A really good tripod at $100 or less?

   Can you get a really good tripod at $100 full retail or just under?
   Promaster makes an aluminum tripod that stickers just under $100 at full-service 
photo stores.  It has flip-lock extension legs - thus avoiding the typical “freezing” 
problem of some aluminum tripods.  It comes with a quick-detach plate to attach the 
bottom of your camera to - and holds a Canon 7D with the typical “L” zoom sturdily for
either of the zooms favored by photojournalists.
   Compatible quick-detach plates are available - and inexpensive.  They attach to your 
camera by screwing into its tripod mount.
   Legs are three sections each - and maximum height is convenient.
   Head has a bubble level - and an angle degree scale.  Head locks and unlocks the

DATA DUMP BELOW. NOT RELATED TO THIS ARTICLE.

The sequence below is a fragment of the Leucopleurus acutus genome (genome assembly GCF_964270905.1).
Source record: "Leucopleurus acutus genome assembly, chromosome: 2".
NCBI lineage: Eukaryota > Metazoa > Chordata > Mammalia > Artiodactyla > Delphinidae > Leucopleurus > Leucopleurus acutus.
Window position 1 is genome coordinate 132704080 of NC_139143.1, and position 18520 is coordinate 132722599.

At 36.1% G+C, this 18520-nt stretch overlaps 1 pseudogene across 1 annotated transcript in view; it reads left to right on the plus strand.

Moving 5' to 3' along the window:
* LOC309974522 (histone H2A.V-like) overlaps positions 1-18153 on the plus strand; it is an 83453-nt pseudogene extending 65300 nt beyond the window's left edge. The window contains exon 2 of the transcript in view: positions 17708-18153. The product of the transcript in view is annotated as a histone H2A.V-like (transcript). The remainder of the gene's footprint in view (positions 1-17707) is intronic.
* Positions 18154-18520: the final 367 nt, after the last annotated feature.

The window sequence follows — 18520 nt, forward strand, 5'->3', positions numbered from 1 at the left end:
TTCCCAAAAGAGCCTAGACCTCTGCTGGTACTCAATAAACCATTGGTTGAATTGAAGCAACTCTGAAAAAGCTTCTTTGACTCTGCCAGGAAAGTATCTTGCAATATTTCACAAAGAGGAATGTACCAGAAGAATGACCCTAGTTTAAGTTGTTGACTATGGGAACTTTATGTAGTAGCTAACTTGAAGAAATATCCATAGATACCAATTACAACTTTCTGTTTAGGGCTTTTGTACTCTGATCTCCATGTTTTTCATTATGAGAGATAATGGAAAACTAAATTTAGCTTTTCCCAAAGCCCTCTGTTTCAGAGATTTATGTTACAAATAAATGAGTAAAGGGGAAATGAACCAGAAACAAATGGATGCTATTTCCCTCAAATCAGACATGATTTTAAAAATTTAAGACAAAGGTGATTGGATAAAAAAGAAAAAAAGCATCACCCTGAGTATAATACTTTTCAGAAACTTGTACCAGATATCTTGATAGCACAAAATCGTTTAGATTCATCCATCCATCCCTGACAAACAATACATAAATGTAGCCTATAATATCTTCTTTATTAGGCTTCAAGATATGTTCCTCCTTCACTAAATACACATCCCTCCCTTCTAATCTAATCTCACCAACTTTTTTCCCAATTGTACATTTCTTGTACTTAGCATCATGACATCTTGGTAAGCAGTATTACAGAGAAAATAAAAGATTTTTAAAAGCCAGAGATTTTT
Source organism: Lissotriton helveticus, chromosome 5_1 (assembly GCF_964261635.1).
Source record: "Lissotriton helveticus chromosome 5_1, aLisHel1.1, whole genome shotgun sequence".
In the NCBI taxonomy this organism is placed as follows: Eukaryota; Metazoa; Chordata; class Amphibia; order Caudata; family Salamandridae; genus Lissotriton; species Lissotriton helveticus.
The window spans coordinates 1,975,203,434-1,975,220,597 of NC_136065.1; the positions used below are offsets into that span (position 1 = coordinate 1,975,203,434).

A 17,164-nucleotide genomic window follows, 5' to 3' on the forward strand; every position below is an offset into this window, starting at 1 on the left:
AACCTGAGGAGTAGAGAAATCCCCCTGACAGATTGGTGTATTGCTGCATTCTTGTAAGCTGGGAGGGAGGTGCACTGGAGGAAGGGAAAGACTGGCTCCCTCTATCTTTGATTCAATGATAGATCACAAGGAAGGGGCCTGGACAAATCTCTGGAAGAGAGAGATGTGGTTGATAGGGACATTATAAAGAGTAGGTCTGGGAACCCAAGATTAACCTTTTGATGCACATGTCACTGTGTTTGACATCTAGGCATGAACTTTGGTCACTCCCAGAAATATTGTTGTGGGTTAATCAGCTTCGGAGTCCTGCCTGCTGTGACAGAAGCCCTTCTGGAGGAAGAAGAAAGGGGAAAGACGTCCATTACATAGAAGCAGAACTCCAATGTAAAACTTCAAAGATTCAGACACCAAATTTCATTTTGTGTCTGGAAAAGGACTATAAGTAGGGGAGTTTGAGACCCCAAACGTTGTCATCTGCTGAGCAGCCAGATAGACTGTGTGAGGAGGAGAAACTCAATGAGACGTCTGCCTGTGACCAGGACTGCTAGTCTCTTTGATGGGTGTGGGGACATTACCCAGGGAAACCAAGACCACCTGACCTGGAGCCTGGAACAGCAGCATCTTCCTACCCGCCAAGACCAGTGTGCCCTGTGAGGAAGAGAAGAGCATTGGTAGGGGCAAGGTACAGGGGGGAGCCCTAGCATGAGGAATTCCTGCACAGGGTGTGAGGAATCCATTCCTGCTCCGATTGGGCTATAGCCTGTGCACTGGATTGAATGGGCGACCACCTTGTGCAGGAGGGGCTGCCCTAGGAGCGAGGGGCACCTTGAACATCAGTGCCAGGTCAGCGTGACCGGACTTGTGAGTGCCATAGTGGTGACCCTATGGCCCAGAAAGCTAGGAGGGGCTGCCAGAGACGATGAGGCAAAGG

typical way of twisting handle.
   This tripod is lightweight.  In months of using it, it’s proven totally reliable - and 
convenient to use.  It’s been great for doing headshots - even of myself!  It’s very 
well made.


Too shaky to shoot photos?

   Are you too shaky to shoot photos - or are you starting to get that way?
   Sure, you can restrict yourself to shooting only at ultrahigh shutter speeds - or forcing that by setting widest-possible apertures - but either means you’ll be unable to shoot in many circumstances, or constantly be resetting ISO, or both.  And that you’ll be stuck with a peculiar movie-poster-like effect in many photos - near-zero depth of field.
   But there is an alternative - used for a very long time by competitive marksmen and (presumably) snipers: propanolol.  The generic of Inderal, propanolol is a common hypertension prescription drug - and very inexpensive - that drastically cuts tremors; it’s been used for that by marksmen for many years.  It doesn’t have many problematic side effects - unlike some other hypertension pills that are notorious for that problem.  The effect it has on long-shaky people is amazing to friends when they see them for the first time after being on propanolol for a short while.